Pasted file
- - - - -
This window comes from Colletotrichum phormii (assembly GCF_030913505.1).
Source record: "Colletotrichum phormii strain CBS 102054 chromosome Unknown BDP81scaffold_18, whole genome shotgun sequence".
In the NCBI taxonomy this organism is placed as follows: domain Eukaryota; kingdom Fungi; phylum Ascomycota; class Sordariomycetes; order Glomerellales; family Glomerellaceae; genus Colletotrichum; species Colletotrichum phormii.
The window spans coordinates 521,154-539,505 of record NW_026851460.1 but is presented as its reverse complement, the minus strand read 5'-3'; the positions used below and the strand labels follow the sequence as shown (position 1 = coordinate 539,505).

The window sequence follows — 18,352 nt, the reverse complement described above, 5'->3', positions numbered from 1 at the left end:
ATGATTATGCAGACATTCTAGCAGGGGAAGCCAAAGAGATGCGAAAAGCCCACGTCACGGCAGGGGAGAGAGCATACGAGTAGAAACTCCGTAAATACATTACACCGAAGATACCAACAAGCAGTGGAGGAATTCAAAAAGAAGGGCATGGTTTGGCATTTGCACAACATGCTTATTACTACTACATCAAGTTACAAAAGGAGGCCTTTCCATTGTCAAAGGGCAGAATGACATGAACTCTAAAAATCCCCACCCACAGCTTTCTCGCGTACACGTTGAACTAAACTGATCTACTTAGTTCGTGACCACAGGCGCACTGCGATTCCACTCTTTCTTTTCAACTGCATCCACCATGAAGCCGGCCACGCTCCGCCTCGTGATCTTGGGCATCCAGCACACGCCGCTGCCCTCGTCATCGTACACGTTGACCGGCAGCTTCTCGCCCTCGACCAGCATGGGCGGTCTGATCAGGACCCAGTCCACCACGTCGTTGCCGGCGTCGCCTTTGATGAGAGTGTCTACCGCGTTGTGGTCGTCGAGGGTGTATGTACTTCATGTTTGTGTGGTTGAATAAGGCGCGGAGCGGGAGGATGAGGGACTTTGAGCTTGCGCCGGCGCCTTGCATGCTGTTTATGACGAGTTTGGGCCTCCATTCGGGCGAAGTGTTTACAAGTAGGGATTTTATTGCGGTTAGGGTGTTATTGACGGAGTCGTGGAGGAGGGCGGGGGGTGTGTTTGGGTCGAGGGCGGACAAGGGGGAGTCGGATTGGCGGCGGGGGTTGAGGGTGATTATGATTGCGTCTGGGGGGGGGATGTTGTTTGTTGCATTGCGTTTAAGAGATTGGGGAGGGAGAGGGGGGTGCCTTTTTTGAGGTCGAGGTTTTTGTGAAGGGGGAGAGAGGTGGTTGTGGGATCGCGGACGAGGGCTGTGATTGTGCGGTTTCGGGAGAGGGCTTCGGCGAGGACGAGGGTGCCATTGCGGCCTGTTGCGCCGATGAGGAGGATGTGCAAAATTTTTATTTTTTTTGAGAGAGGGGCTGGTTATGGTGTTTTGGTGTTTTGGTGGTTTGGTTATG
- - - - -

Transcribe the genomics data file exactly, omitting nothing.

This window comes from Colletotrichum phormii (assembly GCF_030913505.1).
Source record: "Colletotrichum phormii strain CBS 102054 chromosome Unknown BDP81scaffold_18, whole genome shotgun sequence".
In the NCBI taxonomy this organism is placed as follows: domain Eukaryota; kingdom Fungi; phylum Ascomycota; class Sordariomycetes; order Glomerellales; family Glomerellaceae; genus Colletotrichum; species Colletotrichum phormii.
The window spans coordinates 521,154-539,505 of record NW_026851460.1 but is presented as its reverse complement, the minus strand read 5'-3'; the positions used below and the strand labels follow the sequence as shown (position 1 = coordinate 539,505).

The window sequence follows — 18,352 nt, the reverse complement described above, 5'->3', positions numbered from 1 at the left end:
ATGATTATGCAGACATTCTAGCAGGGGAAGCCAAAGAGATGCGAAAAGCCCACGTCACGGCAGGGGAGAGAGCATACGAGTAGAAACTCCGTAAATACATTACACCGAAGATACCAACAAGCAGTGGAGGAATTCAAAAAGAAGGGCATGGTTTGGCATTTGCACAACATGCTTATTACTACTACATCAAGTTACAAAAGGAGGCCTTTCCATTGTCAAAGGGCAGAATGACATGAACTCTAAAAATCCCCACCCACAGCTTTCTCGCGTACACGTTGAACTAAACTGATCTACTTAGTTCGTGACCACAGGCGCACTGCGATTCCACTCTTTCTTTTCAACTGCATCCACCATGAAGCCGGCCACGCTCCGCCTCGTGATCTTGGGCATCCAGCACACGCCGCTGCCCTCGTCATCGTACACGTTGACCGGCAGCTTCTCGCCCTCGACCAGCATGGGCGGTCTGATCAGGACCCAGTCCACCACGTCGTTGCCGGCGTCGCCTTTGATGAGAGTGTCTACCGCGTTGTGGTCGTCGAGGGTGTATGTACTTCATGTTTGTGTGGTTGAATAAGGCGCGGAGCGGGAGGATGAGGGACTTTGAGCTTGCGCCGGCGCCTTGCATGCTGTTTATGACGAGTTTGGGCCTCCATTCGGGCGAAGTGTTTACAAGTAGGGATTTTATTGCGGTTAGGGTGTTATTGACGGAGTCGTGGAGGAGGGCGGGGGGTGTGTTTGGGTCGAGGGCGGACAAGGGGGAGTCGGATTGGCGGCGGGGGTTGAGGGTGATTATGATTGCGTCTGGGGGGGGGATGTTGTTTGTTGCATTGCGTTTAAGAGATTGGGGAGGGAGAGGGGGGTGCCTTTTTTGAGGTCGAGGTTTTTGTGAAGGGGGAGAGAGGTGGTTGTGGGATCGCGGACGAGGGCTGTGATTGTGCGGTTTCGGGAGAGGGCTTCGGCGAGGACGAGGGTGCCATTGCGGCCTGTTGCGCCGATGAGGAGGATGTGCAAAATTTTTATTTTTTTTGAGAGAGGGGCTGGTTATGGTGTTTTGGTGTTTTGGTGGTTTGGTTATG